Ae week in August twinty-twinty, the warld's attention turnt tae written Scots.
Seiven year afore this, a twal year auld sittin ahin a computer in Americae taen tent o a Wikipedia in whit they seen as a sair neglectit language, Scots. They decidit they wantit tae len a haun, tae dae some guid fir oor language an the fowk thit speak it.
Ower the years they taen a somewhit naieve approach, tho no uncommon, tae writin Scots - takkin airticles wrote in English an swappin in Scots wirds taen fae a dictionar athoot a knawledge o the wird uisage, grammar or juist hou tae pit it, thit'd be familiar tae Scots speakers. Sometimes they hit the mairk an ithers they sairly missed it. But in their efforts, wi a haunfae o ithers, they pit thegither a hale foondation fir a Scots Wikipedia
Wi attention on the quality o the writin in the wiki, an a awareness thit it wis the wark o volunteers tae edit it, hunners o Scots speakers cam forret tae len a haun in the big redd up. But whit they fun whan they got stertit wis thit even tho they spoke this language every day o their lifes an wrate messages in it aw the time, writin at lenth in the kin o style a encyclopedia wantit wis somehin they'd ner encoontert afore.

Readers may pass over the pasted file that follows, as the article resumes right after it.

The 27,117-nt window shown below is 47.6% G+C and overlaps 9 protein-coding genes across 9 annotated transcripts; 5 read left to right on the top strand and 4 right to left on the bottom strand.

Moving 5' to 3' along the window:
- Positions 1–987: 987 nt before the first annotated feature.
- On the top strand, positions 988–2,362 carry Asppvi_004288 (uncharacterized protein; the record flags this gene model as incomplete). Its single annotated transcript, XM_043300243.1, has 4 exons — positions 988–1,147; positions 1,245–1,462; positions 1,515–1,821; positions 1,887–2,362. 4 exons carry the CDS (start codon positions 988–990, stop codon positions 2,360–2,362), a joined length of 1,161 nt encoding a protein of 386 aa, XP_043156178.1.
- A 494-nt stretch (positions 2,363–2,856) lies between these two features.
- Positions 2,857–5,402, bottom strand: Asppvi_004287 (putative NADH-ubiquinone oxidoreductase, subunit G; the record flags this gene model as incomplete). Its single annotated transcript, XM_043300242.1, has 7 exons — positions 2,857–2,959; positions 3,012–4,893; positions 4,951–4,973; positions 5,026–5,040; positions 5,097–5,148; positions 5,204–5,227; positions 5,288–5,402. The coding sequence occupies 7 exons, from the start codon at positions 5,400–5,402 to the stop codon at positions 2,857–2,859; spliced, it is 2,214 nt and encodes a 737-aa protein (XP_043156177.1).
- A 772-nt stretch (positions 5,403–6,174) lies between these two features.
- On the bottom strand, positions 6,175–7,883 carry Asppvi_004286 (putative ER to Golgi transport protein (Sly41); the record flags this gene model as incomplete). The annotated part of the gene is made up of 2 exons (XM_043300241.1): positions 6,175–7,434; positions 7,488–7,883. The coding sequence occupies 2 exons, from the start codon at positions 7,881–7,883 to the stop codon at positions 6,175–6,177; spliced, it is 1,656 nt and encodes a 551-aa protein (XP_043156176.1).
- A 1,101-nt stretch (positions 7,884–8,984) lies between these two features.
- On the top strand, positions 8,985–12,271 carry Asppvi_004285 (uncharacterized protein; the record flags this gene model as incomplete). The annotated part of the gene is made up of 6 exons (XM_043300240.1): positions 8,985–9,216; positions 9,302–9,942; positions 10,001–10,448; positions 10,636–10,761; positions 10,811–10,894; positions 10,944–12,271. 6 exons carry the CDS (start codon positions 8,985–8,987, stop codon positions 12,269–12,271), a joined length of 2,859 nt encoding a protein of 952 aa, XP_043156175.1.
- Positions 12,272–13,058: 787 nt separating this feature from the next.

Sae wi the braw support o The Scottish Government, the Scots Language Centre brocht thegither ten experienced an accomplished Scots writers fae aw the airts an pairts tae explore whit we gae throu lairin wirsels hou tae become literate in Scots.
We ran a wheen o language advice engagement sessions alangside Scots Wikipedia Editathons, an gaithert aw wir experience thegither intae wir buik Adult Literacy in Scots: Support and Guidance for Writers, noo available on wir wabsteid in English an in Scots translation bi Dr Dauvit Horsbroch.
An on tap o this ilkane o wir writers haes taen their experience fae the project tae produce original creative responses tae the value o becomin literate in oor language. It's oor hairfelt howp tae inspire ye tae pick up a pen an stert writin yersels. A'm prood tae present tae yees - Scots Warks
Dr Michael Dempster, director o the Scots Language Centre